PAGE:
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CELLULOSE, the name given to both an individual—cellulose proper, in the restricted sense of a chemical individual—and to a group of substances, the celluloses or cellulose group, which constitute in infinitely varied forms the containing envelope of the plant cell. They are complex carbohydrates, or " saccharocolloids " (Tollens), and are resolved by ultimate hydrolysis into monoses. The typical cellulose is represented by the empirical formula CSH1005, identical with that of starch, with which it has many chemical analogies as well as physiological correlations. The representative " cellulose " is the main constituent of the 'cotton fibre substance, and is obtainable by treating the raw fibre with boiling dilute alkalis, followed by chlorine gas or bromine water, or simply by alkaline oxidants. The cellulose thus purified is further treated with dilute acids, and then exhaustively with alcohol and ether. Chemical filter-paper (Swedish) is practically pure cellulose, the final purification consisting in exhaustive treatment with hydrofluoric acid to remove silicious inorganic residues. The " cellulose " group, however, comprises a series of substances which; while presenting the characters generally similar to those of cotton cellulose, also exhibit marked divergences. The resemblances are maintained in their synthetical reactions; but reactions involving the decomposition of the complex show many variations. For example, cotton cellulose is difficultly hydrolysed; other celluloses are more or less readily split up by dilute acids, the extreme members readily yielding sugars: the hexosesdextrose; mannose and galactose; and the pentoses—xylose and arabinose; these less resistant cell-wall constituents are termed hemi-celluloses. The celluloses proper are essentially non-nitrogenous, though originating in the cell protoplasm. The cell-walls of the lower cryptogams, similarly purified, retain a notable proportion -2•o-4.0%—of constitutional nitrogen. When hydrolysed these fungoid celluloses yield, in addition to monoses, glucosamine and acetic acid. The celluloses of the phanerogams are generally associated, in a degree ranging from physical mixture to chemical union, with other complicated substances, constituting the " compound celluloses.” The nature of the associated groups affords a convenient classification into pecto-celluloses, ligno-celluloses and cuto-celluloses. Pectocelluloses are so named because the associated substances—carbohydrates, together with their oxidation products, i.e. containing either two carbonyls (CO) in the unit group or carboxyl (CO.OH) groups in a complex—are readily hydrolysed by weak acids to the gelatinous " pectic acids " or their salts. Ligno-celluloses are the substances of lignified tissue, the van-cellulose constituents of which are characterized by the presence of benzenoid and furfuroid groups; and although essentially complex,they may be regarded as homogeneous, and are conveniently grouped under the name lignone. The lignone complex reacts, by its unsaturated groups, with the halogens. It is a complex containing but little hydroxyl; and is of relatively high carbon percentage (s5.0-57.0%). Culo-celluloses predominate in the protective coatings of plant organs, and are characterized by constituent groups, the decomposition products of which are compounds of the fatty series, and also wax alcohols, acids, cholesterols, &c. The typical pecto-cellulose is the flax fibre, i.e. the bast fibre of the flax plant (Linum usitatissimum), as it occurs in the plant, or as the commercial textile fibre in its raw state. Rhea, or ramie, is another leading textile fibre in which the cellulose occurs associated with alkali-soluble colloidal carbohydrates. Pecto-celluloses are found in the stems of the Gramineae (cereal straws, esparto), and in the fibro-vascular bundles of monocotyledons used as textile and rope-making fibres. They are the chief constituents of the fleshy parenchyma of fruits, tubers, rhizomes. Ligno-celluloses find their chemical representative in the jute fibre. They constitute the 'woods, and are therefore of the widest distribution and the highest industrial utility. It is important to note that a complex having all the chemical characteristics of a ligno-cellulose occurs in a soluble colloidal form in the juice of the white currant. The formation of lignocellulose is the chemical equivalent of the morphological change of the plant cell known as " lignification." The typical cutocelluloses are the epidermal tissues of all growing plants or organs, which are easily detached from the underlying tissues which it is their function to protect. To subserve this function, they are extremely resistant to the attack of reagents. The associated groups are mostly of the normal saturated series, and of very high molecular weight. Cellulose andBotanicalScience.-Theelaboration of cellulose, i. e. of the cell walls, and its morphological and physiological aspects are discussed in the articles PLANTS: Physiology, Anatomy: and CYTOLOGY; while in the article COAL the part played by cellulose in the formation of these deposits receives treatment: here we may deal with its general relation to agriculture. In the analysis of fodder plants and other vegetable produce, the residue obtained after successive acid and alkaline hydrolysis is the " crude fibre " of the agricultural chemist, and is generally taken as a measure of the actual cellulose contents of the raw material. We give in tabular form the average percentage of crude fibre in typical food-stuffs and agricultural produce: SEEDS Seeds of Cereals. Per cent of Leguminous and Per cent of Fibre. Oil Seeds. Fibre. Wheat 2.8 Rape 6.4 Barley 6.3 Cotton 7.5 Oats . 9.0 Beans . . Io•o Maize . 5.2 Peas . Io•o Rye 8•o Lentils lo•o Rice . 2.5 Vetches 7.2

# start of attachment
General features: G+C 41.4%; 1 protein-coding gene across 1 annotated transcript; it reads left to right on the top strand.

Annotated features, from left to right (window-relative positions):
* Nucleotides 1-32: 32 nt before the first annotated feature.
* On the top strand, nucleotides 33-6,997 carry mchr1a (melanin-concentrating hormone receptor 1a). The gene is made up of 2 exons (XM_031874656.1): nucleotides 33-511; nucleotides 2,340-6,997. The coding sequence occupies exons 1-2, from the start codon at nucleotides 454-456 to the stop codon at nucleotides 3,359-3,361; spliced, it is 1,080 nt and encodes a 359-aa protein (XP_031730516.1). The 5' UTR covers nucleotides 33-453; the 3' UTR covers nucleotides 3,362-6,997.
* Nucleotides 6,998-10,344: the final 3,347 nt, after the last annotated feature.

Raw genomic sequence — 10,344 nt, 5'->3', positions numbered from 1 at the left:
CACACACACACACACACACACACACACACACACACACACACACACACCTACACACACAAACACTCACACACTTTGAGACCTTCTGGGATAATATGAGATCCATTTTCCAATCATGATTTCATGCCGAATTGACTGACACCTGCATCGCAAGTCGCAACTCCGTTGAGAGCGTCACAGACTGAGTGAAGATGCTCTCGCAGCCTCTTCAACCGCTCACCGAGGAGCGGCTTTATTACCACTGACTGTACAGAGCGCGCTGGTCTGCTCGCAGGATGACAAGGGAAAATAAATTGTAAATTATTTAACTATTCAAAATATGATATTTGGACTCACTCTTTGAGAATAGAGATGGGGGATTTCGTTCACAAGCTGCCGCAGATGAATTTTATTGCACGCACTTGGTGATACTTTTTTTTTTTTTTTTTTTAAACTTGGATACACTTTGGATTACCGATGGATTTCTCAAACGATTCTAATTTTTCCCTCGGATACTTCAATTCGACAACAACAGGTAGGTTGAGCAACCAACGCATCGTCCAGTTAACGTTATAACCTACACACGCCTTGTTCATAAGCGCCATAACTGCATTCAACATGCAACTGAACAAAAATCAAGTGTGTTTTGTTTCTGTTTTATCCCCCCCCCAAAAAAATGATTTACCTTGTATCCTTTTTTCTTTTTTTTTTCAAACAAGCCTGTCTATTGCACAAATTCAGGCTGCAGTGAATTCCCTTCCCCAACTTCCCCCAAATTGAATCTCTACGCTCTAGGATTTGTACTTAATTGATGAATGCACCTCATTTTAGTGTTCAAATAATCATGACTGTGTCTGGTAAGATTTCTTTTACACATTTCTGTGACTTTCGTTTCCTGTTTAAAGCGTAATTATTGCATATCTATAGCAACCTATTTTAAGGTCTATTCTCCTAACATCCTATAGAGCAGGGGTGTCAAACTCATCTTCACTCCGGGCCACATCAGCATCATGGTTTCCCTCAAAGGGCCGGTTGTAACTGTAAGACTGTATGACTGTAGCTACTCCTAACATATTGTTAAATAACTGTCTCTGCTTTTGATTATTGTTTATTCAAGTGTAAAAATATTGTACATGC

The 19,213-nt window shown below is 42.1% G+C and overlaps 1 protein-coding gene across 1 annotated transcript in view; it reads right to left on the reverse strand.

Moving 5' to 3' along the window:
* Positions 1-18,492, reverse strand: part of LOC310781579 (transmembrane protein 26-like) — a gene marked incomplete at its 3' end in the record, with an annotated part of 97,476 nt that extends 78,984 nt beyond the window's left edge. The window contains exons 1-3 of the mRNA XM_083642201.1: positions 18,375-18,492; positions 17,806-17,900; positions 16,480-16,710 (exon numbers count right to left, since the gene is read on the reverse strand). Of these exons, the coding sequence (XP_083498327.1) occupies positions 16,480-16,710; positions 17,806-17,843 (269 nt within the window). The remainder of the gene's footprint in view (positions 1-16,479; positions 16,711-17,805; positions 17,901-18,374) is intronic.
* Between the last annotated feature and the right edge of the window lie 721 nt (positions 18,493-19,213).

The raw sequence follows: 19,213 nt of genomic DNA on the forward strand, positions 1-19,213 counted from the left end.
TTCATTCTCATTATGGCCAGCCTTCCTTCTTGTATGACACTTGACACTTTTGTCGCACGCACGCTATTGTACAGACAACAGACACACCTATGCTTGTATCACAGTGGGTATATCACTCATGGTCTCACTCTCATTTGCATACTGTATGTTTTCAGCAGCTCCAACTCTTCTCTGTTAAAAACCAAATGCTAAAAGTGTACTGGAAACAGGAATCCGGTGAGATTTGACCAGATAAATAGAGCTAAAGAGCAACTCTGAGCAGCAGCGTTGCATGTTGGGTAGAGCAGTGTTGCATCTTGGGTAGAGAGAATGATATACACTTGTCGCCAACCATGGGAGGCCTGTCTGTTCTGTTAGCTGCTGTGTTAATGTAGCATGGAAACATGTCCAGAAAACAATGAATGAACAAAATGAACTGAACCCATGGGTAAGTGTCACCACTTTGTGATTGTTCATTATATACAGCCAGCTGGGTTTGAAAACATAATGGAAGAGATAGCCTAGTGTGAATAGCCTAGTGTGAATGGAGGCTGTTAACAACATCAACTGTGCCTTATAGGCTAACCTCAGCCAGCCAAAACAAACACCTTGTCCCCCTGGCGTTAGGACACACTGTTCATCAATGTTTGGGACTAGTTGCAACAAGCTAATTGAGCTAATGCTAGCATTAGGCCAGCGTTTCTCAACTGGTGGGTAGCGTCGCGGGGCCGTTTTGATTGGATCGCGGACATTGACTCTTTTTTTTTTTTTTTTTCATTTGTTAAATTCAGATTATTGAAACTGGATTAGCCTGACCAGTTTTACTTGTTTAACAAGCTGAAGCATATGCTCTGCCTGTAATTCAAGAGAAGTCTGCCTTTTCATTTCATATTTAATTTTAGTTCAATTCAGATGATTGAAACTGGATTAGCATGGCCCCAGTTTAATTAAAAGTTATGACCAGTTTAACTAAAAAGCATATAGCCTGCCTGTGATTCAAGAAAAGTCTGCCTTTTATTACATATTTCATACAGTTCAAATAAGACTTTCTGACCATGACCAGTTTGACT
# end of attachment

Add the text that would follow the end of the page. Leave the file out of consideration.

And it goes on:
End of Article: CELLULOSE
ANDERS CELSIUS (1701-1744)